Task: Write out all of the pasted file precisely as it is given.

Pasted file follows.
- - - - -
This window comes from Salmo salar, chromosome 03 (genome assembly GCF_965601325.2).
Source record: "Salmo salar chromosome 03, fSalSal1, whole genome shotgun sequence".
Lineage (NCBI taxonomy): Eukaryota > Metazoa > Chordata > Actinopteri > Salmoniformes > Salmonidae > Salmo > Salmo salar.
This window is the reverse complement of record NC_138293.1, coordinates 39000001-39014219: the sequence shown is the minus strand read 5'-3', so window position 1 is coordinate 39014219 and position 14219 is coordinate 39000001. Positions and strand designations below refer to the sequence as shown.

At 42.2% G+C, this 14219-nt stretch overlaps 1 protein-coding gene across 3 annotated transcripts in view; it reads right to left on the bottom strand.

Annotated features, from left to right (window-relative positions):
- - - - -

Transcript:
This window comes from Salmo salar, chromosome 03 (genome assembly GCF_965601325.2).
Source record: "Salmo salar chromosome 03, fSalSal1, whole genome shotgun sequence".
Lineage (NCBI taxonomy): Eukaryota > Metazoa > Chordata > Actinopteri > Salmoniformes > Salmonidae > Salmo > Salmo salar.
This window is the reverse complement of record NC_138293.1, coordinates 39000001-39014219: the sequence shown is the minus strand read 5'-3', so window position 1 is coordinate 39014219 and position 14219 is coordinate 39000001. Positions and strand designations below refer to the sequence as shown.

At 42.2% G+C, this 14219-nt stretch overlaps 1 protein-coding gene across 3 annotated transcripts in view; it reads right to left on the bottom strand.

Annotated features, from left to right (window-relative positions):